Banner

Challenges of an Interracial Relationship

Text Box:    Six Cultual Dimensions Taken from Mixed Matches:  How to Create Successful Interracial, Interracial,   Interethnic, and Interfaith Relationships (1995) by Joel Crohn, Ph.D  •  People within your community not accepting the relationship

•  Family and friends keeping their distance; not talking to you.

•  Indirect comments: being stared at, people shaking their heads as you walk by or enter a restaurant. Your partner not being acknowledged at a party or get together.

•  Being asked by family or friends not to bring your partner over.

•  Within the relationship there may be disagreements about who's values/beliefs are more important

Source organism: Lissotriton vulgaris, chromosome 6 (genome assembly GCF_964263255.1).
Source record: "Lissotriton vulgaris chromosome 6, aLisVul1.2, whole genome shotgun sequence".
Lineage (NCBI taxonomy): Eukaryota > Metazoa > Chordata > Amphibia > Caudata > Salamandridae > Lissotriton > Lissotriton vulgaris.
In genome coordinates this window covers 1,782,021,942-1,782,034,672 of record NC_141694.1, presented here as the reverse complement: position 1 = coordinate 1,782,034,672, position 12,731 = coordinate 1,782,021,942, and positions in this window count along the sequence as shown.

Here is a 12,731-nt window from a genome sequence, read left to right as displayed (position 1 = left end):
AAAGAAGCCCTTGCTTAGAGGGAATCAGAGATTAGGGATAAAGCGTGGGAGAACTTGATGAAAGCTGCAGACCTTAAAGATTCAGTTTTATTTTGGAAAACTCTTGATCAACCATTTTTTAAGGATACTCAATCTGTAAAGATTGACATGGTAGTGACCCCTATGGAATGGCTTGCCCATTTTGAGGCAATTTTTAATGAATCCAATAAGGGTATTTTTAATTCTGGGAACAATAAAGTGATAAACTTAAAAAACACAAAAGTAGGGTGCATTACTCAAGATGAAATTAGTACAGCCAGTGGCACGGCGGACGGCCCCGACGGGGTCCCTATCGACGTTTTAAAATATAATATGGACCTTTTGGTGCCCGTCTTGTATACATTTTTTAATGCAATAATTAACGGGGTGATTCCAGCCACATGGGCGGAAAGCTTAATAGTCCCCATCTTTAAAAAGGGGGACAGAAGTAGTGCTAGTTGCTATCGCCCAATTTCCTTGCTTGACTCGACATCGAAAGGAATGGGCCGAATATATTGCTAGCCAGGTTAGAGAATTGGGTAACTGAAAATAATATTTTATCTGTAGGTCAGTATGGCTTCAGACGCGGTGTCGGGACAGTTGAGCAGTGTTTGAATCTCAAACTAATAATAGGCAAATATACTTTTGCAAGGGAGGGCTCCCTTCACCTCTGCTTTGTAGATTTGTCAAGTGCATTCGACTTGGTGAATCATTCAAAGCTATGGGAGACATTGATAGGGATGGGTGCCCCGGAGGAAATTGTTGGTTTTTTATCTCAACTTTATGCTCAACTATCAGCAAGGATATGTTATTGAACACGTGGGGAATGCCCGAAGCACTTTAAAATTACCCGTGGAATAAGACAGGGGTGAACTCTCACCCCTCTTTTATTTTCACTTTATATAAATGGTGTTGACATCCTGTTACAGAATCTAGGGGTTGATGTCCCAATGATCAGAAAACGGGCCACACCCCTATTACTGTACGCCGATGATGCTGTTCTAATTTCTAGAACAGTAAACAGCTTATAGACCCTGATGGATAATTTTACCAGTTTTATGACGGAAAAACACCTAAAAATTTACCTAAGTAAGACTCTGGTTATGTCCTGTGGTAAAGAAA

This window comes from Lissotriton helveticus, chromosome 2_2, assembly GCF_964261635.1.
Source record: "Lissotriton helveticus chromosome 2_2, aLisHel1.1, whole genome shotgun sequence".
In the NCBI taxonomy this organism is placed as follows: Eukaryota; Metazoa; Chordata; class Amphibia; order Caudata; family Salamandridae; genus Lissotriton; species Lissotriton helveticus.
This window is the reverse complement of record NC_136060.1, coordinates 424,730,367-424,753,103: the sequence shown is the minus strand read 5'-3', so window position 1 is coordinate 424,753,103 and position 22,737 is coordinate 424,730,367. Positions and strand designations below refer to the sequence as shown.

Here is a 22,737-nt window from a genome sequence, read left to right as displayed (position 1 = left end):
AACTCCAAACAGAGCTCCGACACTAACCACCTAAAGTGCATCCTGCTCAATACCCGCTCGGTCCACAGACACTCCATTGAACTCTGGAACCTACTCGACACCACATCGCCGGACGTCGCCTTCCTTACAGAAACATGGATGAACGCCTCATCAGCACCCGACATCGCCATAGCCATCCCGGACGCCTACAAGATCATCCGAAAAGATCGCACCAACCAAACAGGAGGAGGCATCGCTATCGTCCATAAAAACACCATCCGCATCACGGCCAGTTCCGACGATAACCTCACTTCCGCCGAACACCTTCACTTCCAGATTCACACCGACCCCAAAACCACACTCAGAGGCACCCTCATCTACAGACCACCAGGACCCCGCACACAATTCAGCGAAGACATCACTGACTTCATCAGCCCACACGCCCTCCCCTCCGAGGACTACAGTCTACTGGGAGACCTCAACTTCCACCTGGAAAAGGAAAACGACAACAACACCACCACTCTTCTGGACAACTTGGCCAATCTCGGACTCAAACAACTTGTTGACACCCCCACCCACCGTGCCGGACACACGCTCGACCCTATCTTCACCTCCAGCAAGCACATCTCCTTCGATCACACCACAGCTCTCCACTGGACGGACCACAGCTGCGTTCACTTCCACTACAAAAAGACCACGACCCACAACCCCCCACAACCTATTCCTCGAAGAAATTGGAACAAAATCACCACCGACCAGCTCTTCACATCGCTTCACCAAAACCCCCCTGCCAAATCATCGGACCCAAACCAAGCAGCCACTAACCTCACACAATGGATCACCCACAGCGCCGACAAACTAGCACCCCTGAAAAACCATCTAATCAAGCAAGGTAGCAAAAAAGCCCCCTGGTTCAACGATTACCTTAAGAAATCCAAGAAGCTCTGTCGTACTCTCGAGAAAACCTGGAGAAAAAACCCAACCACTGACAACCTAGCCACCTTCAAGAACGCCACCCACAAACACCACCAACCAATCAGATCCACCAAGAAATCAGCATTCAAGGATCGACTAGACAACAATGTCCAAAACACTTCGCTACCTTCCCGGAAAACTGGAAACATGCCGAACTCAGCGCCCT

•  Direct comments: "You should be with your own kind," "You are a sellout," "You are disgracing your race/culture" and possibly other insulting comments.

•  One partner may feel uncomfortable telling their family and friends about the relationship. This will cause problems in the relationship.

 

 

 

Return to Top of the Page

Legal Disclaimer

This Website is for general information purposes. It is not a substitute for personal medical advice from a medical professional. The advice presented may not be right for you and should not be relied upon in making decisions about your health. Always consult your doctor for medical advice.

Links to other Web sites are not affiliated with California State University, Fullerton and may or may not express the views of the University. The University cannot verify and is not responsible for the accuracy of any information found on these sites.

CSUF Home Page Contact Us Women's Center About Us Home Human Services link